Design is one of the most critical aspects of any marketing and branding strategy. The impact of good design on conversion can be vital for any business but often times it gets overlooked at the expense of jamming as much information as possible into the available physical space. This could be space on a web site, a business card, a brochure or any other marketing material that you can think of.
What is Whitespace?
Whitespace, also referred to as “negative space”, is an aesthetic tactic utilised in design. In its simplest definition, whitespace refers to the strategic visual sections of a page/illustration that are left unmarked and thus uncluttered by any other aesthetic detail. Think about the margins we leave at the edges of a Word document, or the space we leave around an image on a web page. These are all examples of whitespace.
Why is Whitespace Important?
Simply put, whitespace is important because it is extremely difficult for our brains to process too much information all at once. Just think about those old phone books with tiny text squished together in order to fit as much information as possible into one small box. It is overwhelming to even look at a page from a phone book, let alone processing that information.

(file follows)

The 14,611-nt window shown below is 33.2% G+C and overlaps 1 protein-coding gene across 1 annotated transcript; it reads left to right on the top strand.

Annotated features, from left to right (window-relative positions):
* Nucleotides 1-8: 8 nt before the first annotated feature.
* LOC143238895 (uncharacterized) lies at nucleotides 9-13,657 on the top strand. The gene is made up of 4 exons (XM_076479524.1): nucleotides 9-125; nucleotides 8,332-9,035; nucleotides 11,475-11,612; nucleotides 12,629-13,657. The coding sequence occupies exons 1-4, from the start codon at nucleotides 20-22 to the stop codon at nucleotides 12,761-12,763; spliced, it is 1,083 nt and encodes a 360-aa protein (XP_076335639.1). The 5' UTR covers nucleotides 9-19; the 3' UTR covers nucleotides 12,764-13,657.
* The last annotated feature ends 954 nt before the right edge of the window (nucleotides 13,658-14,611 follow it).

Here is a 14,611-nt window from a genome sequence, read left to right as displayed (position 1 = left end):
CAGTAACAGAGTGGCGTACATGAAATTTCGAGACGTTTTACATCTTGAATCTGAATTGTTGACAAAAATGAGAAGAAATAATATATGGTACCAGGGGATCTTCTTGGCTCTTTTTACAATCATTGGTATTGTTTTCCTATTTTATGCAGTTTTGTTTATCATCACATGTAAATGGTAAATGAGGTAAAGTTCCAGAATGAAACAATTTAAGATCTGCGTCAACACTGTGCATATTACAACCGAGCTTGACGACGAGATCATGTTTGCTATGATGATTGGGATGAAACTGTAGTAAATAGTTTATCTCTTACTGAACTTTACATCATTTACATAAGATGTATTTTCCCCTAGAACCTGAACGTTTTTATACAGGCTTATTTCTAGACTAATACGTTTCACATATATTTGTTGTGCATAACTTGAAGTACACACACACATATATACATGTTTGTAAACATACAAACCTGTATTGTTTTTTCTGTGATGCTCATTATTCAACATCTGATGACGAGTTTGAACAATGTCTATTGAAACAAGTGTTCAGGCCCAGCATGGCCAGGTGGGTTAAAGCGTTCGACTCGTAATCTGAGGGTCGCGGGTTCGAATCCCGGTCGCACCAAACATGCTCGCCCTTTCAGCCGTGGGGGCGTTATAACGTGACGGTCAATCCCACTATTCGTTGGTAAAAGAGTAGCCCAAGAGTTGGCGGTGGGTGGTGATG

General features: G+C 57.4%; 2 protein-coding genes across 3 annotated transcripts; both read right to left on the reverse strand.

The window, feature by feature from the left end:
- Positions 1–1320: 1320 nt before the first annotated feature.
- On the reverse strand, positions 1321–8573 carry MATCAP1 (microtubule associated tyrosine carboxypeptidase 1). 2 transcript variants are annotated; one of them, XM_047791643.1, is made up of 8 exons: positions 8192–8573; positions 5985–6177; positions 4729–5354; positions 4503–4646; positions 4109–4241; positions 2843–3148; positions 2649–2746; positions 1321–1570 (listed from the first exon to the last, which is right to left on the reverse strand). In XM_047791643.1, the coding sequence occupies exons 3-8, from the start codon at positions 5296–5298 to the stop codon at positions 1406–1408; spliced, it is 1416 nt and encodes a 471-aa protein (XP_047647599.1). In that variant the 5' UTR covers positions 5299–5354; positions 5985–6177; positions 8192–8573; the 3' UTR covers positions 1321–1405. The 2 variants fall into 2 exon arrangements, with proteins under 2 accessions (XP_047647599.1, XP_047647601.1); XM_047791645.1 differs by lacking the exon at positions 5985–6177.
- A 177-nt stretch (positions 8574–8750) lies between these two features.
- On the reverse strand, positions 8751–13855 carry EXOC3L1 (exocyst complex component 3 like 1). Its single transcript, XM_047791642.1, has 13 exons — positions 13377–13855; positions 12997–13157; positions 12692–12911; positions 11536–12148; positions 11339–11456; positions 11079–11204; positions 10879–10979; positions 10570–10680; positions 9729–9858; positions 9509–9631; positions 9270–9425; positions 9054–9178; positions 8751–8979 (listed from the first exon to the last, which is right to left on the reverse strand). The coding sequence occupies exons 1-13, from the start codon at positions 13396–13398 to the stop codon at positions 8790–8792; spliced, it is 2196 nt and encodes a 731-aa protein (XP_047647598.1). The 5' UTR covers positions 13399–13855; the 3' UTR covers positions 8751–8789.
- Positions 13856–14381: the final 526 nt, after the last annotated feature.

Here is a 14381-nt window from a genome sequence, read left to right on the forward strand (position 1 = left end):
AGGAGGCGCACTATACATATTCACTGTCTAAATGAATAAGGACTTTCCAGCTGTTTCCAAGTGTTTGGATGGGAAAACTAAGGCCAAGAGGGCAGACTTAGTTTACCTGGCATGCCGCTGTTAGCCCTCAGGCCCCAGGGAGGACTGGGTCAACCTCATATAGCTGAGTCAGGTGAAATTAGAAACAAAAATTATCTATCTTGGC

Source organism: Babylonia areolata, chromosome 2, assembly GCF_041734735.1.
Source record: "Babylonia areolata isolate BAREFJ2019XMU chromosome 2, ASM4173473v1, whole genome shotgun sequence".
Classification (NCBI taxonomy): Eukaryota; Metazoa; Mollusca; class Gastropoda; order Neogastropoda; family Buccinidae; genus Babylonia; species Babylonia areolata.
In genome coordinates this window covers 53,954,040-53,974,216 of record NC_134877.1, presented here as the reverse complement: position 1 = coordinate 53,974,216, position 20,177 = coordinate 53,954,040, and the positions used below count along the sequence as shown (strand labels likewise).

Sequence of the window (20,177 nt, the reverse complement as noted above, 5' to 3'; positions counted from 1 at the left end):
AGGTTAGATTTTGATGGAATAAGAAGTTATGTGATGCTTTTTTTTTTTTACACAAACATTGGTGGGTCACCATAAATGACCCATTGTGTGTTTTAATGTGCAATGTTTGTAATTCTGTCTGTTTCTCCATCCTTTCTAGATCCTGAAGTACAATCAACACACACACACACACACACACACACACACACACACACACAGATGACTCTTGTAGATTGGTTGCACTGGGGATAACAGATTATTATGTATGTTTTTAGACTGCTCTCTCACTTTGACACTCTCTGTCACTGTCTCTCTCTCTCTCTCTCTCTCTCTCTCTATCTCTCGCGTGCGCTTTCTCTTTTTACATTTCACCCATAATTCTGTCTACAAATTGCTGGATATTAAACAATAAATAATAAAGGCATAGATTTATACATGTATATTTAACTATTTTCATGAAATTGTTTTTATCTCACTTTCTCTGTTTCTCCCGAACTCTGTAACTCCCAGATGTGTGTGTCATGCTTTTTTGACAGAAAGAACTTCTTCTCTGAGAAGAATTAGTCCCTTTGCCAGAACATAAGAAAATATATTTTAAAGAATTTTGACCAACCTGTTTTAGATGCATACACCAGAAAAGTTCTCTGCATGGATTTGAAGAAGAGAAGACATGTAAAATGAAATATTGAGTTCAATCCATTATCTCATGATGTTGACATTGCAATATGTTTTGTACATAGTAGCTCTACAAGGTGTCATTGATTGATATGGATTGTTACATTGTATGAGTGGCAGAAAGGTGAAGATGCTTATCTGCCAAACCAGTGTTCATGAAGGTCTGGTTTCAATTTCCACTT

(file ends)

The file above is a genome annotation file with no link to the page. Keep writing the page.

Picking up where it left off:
On the flip side of this spectrum is the overuse of whitespace, which can also be problematic. Too much whitespace will fail to guide the users towards additional content that is present off-screen, creating an ‘illusion of completenes’. It is especially important to keep this in mind for mobile design, as big chunks of whitespace on desktop can translate to even bigger spaces on mobile devices.
Less is More
The idea is finding the right balance to convey the necessary information in the most digestible way possible. Case studies suggest that appropriate use of whitespace in web design increases conversion rates by almost 20%! By giving your audience some breathing room in between your content blocks, you are in fact allowing them to process the information that was just thrown at them. It may seem odd, maybe even counterintuitive to think that less content in a given space produces better results in sales but when you think about the barrage of information that we face everyday in the digital age, less is really more.
When it comes to visual aesthetics, it boils down to each individual’s personal preferences. With that in mind, here are some websites that I think showcase great examples of efficient use of whitespace: